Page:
Saturday, March 5, 2011

Exocus Commemoration 2011

Each year on February 4th, the missionaries of the Illinois Nauvoo Mission, along with community members and people who travel to Nauvoo specifically for the commemoration make the walk down Parley Street. They think of those early Saints and the sacrifices that they made and take one last longing look at the temple. There's no way to describe all the emotions that occur, but I am including a few pictures and some of the journal entries in hopes that some of those feelings may be conveyed to the hearts of all who read. The Nauvoo Legion led us down Parley Street. They also raised the American flag at the end of Parley Street and led us in the pledge of allegience. Although the early Saints were not given the full rights and protections of this country, they loved America, and it was hard to leave the country they loved. What a great blessing when they were once again allowed to call themselves citizens of the United States!!!
The man in the red cap is President Condie, president of the Nauvoo Temple, and an emeritus member of the Seventy. How appropriate to capture him as there were about 2000 seventies that left Nauvoo during 1846--men called to proclaim and declare the message that the Church of Jesus Christ had once again been restored to the earth with the Priesthood authority to administer all the ordinances in the name of Jesus Christ.

Coming down Main Street getting ready to turn on to Parley Street. We only had about 250 people participate in this event. During the months of February, March, April and the beginning of May more than 5000 left Nauvoo and camped at Sugar Creek, Iowa. In 1846 it was the largest city in Iowa. In fact, just before the Saints left, it was bigger than Nauvoo in population.

One of the things I have repeatedly pondered since our commemoration was the fact that we left from warm and comfortable circumstances, walked down a cold and snowy Parley Street, stood in the cold for about 30 minutes, then went back to our nice warm houses or sites where we had plenty of food and water. They, on the other hand, crossed the river, and stayed by a campfire for the only warmth they could find, crawled into the wagons or slept on the cold, hard ground. Jane Johnston Black recorded in her journal when she left there were 9 babies born that night and she was the midwife that delivered them.

My part of the Exodus was to get the names prepared that people could wear in representation of their ancestors, and for those who did not have ancestors, to represent someone who left Nauvoo sometime in 1846. I represented my fifth great grandmother Hannah Workman Chadwick. As I prepared the names, I saw many who died along the way, others who suffered much loss. There was a man who lost two wives--one died, he married another to help raise his child, she had two children and died and he also had three children die, but he continued faithful all the days of his life. These were not just names on a card to me, but real people with real stories of faith as they followed a prophet of God.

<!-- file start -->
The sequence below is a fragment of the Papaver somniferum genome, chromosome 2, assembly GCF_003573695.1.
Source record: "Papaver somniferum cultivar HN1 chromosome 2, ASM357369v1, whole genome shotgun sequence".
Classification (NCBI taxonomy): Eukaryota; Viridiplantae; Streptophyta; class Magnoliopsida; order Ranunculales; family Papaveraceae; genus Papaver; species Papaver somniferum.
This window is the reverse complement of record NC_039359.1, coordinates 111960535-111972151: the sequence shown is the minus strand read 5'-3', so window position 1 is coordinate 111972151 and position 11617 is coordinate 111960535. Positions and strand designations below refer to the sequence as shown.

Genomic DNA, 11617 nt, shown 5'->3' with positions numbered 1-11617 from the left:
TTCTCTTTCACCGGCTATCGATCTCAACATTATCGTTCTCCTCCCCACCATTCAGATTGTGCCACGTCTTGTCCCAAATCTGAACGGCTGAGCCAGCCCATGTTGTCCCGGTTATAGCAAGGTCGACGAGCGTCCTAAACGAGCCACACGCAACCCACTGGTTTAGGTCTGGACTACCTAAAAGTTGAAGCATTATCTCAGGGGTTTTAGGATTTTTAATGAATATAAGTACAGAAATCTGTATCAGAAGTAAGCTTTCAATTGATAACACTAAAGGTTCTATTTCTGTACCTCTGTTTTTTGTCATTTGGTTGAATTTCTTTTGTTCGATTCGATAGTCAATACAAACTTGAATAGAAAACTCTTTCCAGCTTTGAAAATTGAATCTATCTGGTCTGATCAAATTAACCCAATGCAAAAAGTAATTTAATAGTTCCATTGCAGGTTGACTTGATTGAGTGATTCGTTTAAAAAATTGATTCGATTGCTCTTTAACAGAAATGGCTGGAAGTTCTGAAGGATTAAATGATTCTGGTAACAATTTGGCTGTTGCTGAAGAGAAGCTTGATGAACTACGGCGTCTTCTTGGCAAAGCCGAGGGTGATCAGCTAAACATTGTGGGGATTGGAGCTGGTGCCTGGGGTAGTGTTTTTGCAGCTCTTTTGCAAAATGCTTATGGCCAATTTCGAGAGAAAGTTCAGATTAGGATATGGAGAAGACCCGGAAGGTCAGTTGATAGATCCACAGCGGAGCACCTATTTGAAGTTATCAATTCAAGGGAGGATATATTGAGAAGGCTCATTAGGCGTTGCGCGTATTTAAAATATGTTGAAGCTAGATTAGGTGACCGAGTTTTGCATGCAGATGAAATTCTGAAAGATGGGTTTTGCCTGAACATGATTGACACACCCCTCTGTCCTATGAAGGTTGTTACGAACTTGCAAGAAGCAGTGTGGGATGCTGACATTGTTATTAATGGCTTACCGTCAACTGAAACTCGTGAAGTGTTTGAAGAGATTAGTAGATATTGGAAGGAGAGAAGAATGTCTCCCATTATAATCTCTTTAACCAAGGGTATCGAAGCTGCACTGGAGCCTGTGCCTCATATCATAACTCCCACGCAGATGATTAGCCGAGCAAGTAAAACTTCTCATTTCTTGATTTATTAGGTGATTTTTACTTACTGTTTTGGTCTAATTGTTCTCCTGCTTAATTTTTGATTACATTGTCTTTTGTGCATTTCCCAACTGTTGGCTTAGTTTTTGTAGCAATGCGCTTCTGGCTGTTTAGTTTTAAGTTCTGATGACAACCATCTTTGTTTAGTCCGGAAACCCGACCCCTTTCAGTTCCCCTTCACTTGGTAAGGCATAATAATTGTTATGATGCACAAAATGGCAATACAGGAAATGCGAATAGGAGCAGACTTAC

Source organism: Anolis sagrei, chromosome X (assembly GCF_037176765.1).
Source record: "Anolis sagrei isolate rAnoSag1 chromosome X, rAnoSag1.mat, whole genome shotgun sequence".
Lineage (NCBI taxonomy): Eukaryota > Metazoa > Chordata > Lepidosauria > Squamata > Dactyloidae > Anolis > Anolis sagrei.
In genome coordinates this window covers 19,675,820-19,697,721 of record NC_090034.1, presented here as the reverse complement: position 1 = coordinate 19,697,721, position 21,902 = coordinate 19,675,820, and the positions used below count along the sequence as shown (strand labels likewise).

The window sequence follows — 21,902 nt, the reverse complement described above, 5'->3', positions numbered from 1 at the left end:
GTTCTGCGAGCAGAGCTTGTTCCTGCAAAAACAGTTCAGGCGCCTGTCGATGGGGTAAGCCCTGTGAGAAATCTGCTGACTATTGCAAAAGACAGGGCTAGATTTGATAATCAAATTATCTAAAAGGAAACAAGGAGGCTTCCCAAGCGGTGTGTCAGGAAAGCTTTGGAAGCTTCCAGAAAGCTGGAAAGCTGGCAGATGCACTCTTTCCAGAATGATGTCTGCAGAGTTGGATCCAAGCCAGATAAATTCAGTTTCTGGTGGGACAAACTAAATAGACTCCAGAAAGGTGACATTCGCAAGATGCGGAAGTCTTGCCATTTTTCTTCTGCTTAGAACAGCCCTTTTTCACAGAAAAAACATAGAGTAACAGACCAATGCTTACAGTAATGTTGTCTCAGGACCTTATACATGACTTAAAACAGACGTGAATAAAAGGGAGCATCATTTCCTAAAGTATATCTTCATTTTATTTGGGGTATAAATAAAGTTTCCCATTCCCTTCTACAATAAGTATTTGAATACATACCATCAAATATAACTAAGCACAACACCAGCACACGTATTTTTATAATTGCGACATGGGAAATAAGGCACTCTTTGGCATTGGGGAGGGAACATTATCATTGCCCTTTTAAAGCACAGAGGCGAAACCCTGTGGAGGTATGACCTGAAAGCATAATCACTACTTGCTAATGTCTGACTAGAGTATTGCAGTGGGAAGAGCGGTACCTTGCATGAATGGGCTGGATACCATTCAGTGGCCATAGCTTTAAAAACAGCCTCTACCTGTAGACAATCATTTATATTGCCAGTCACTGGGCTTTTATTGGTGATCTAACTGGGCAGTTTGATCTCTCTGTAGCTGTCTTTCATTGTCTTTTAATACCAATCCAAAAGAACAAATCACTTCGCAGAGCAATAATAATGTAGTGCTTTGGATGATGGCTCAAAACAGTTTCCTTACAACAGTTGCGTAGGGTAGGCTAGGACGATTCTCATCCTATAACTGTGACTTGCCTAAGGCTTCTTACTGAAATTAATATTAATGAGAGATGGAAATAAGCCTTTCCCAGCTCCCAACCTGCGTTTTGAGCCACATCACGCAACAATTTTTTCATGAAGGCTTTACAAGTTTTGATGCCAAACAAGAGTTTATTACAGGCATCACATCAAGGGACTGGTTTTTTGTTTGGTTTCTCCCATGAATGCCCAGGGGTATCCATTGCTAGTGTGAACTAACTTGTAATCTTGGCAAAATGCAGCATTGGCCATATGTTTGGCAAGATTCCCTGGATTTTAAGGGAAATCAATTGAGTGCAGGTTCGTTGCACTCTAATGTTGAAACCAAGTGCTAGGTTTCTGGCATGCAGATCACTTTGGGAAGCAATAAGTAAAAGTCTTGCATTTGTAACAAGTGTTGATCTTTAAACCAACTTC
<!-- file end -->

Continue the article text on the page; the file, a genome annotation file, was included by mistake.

Although we used horses on our re-enactment, most of the Early Saints used oxen. They were must cheaper, they were stronger, they could eat a variety of grasses without becoming bloated, and if they died along the way, they could be used as food. They also walked slowly enough that a person could walk alongside them and keep them on track. There wasn't much room for people to ride with everything they had to take on their journey.

I'm sure the early Saints would have loved the feast we enjoyed as we commemorated their exodus. Mary Field Garner recorded in her journal that her mother had just mixed up bread, but didn't have time for it to rise, so she put it in the pot and let it rise along the trail. Just so you know, they didn't leave in February, but their sacrifices were great nonetheless.

Brigham and Mary Ann Young as portrayed by Elder and Sister Layton. Their driver was President Kirkman from the mission presidency. I told him it took someone important to take Brigham on the trek. He laughed.

1 comment:

Mr C said...

LOVED the red hat! And the spread of rolls, donuts, goodies, etc.... Sorry I haven't checked in lately. You've been busy. I actually had given up on you--all too soon. Great pictures.